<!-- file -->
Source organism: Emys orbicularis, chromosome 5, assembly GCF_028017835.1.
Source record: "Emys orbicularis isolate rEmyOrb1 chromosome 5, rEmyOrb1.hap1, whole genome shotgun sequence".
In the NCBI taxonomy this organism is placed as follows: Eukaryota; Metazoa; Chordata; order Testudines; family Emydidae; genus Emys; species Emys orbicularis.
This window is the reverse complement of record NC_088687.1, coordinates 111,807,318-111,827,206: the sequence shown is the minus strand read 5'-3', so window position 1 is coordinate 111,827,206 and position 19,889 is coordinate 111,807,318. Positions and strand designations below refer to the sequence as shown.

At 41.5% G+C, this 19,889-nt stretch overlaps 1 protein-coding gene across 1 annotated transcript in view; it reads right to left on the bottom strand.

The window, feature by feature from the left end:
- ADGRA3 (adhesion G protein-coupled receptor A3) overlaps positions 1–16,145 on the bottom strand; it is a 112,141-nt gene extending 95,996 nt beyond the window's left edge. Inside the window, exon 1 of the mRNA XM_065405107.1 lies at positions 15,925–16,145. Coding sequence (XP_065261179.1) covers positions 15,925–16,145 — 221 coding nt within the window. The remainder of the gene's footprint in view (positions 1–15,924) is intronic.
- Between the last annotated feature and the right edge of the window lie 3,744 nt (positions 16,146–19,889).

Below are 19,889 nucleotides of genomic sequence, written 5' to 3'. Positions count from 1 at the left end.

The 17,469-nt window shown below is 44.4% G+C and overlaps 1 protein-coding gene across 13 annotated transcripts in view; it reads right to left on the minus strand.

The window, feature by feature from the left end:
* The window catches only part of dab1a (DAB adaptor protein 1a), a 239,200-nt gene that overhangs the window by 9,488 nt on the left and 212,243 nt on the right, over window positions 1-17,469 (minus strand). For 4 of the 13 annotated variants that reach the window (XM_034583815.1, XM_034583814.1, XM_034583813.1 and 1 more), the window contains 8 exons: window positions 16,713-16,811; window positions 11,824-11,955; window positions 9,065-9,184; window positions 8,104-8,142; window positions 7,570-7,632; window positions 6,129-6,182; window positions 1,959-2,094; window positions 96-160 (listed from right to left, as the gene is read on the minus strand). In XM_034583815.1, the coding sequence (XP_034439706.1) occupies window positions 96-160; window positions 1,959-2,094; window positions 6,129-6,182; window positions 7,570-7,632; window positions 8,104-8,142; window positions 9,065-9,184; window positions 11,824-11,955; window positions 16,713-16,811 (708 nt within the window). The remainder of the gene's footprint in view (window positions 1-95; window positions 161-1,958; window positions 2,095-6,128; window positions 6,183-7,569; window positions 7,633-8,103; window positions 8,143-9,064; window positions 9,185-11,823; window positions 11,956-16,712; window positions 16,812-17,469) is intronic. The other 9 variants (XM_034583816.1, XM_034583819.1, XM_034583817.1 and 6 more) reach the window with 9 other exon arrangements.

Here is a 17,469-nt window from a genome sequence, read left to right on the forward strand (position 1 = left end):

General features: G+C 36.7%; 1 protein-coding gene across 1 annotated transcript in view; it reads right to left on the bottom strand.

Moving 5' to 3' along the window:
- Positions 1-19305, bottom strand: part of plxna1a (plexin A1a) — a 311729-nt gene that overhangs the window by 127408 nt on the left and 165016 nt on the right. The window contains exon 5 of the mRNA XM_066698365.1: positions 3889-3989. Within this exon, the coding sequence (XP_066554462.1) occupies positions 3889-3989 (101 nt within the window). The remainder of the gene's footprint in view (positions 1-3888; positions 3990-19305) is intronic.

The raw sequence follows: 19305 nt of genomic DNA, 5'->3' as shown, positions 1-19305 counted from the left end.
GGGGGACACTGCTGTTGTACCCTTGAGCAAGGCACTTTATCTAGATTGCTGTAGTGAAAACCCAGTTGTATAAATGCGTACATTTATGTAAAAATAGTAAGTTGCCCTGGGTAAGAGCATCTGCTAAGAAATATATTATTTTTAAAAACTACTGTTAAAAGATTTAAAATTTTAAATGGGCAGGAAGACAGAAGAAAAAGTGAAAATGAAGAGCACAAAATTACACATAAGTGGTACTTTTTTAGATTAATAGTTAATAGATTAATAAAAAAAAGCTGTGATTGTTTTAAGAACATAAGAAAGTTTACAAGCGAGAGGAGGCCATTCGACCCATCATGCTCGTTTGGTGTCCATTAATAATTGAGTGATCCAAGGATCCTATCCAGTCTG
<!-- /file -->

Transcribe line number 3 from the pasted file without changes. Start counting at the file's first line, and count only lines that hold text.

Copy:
In the NCBI taxonomy this organism is placed as follows: Eukaryota; Metazoa; Chordata; order Testudines; family Emydidae; genus Emys; species Emys orbicularis.